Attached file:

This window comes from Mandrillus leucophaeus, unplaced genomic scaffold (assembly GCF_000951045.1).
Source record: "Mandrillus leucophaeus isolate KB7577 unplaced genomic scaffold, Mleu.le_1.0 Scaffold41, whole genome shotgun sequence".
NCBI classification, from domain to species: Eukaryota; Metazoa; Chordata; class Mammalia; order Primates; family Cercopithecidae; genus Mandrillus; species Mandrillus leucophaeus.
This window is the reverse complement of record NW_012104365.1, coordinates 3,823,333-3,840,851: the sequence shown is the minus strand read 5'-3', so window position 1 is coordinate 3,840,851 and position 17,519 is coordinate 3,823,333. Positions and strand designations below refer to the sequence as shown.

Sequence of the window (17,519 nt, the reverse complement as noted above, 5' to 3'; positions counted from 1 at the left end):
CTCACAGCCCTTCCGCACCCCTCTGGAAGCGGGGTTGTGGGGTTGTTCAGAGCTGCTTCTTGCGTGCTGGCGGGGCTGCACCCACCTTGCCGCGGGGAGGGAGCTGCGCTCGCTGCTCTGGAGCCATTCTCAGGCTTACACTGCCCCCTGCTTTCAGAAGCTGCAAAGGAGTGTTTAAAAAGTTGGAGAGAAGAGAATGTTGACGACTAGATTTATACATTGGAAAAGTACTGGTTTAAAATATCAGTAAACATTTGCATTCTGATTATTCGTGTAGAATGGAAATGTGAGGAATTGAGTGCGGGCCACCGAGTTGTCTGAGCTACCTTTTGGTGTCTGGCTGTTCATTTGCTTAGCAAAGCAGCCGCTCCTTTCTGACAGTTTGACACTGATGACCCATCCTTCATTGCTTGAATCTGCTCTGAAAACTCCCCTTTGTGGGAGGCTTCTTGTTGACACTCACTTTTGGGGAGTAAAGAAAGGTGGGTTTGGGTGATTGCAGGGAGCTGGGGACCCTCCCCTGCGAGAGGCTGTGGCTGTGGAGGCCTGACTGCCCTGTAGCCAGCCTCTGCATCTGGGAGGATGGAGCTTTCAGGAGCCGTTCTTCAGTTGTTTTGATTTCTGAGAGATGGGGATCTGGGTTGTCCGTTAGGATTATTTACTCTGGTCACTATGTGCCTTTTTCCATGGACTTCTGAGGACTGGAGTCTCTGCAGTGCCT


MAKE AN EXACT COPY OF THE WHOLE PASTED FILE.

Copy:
This window comes from Mandrillus leucophaeus, unplaced genomic scaffold (assembly GCF_000951045.1).
Source record: "Mandrillus leucophaeus isolate KB7577 unplaced genomic scaffold, Mleu.le_1.0 Scaffold41, whole genome shotgun sequence".
NCBI classification, from domain to species: Eukaryota; Metazoa; Chordata; class Mammalia; order Primates; family Cercopithecidae; genus Mandrillus; species Mandrillus leucophaeus.
This window is the reverse complement of record NW_012104365.1, coordinates 3,823,333-3,840,851: the sequence shown is the minus strand read 5'-3', so window position 1 is coordinate 3,840,851 and position 17,519 is coordinate 3,823,333. Positions and strand designations below refer to the sequence as shown.

Sequence of the window (17,519 nt, the reverse complement as noted above, 5' to 3'; positions counted from 1 at the left end):
CTCACAGCCCTTCCGCACCCCTCTGGAAGCGGGGTTGTGGGGTTGTTCAGAGCTGCTTCTTGCGTGCTGGCGGGGCTGCACCCACCTTGCCGCGGGGAGGGAGCTGCGCTCGCTGCTCTGGAGCCATTCTCAGGCTTACACTGCCCCCTGCTTTCAGAAGCTGCAAAGGAGTGTTTAAAAAGTTGGAGAGAAGAGAATGTTGACGACTAGATTTATACATTGGAAAAGTACTGGTTTAAAATATCAGTAAACATTTGCATTCTGATTATTCGTGTAGAATGGAAATGTGAGGAATTGAGTGCGGGCCACCGAGTTGTCTGAGCTACCTTTTGGTGTCTGGCTGTTCATTTGCTTAGCAAAGCAGCCGCTCCTTTCTGACAGTTTGACACTGATGACCCATCCTTCATTGCTTGAATCTGCTCTGAAAACTCCCCTTTGTGGGAGGCTTCTTGTTGACACTCACTTTTGGGGAGTAAAGAAAGGTGGGTTTGGGTGATTGCAGGGAGCTGGGGACCCTCCCCTGCGAGAGGCTGTGGCTGTGGAGGCCTGACTGCCCTGTAGCCAGCCTCTGCATCTGGGAGGATGGAGCTTTCAGGAGCCGTTCTTCAGTTGTTTTGATTTCTGAGAGATGGGGATCTGGGTTGTCCGTTAGGATTATTTACTCTGGTCACTATGTGCCTTTTTCCATGGACTTCTGAGGACTGGAGTCTCTGCAGTGCCT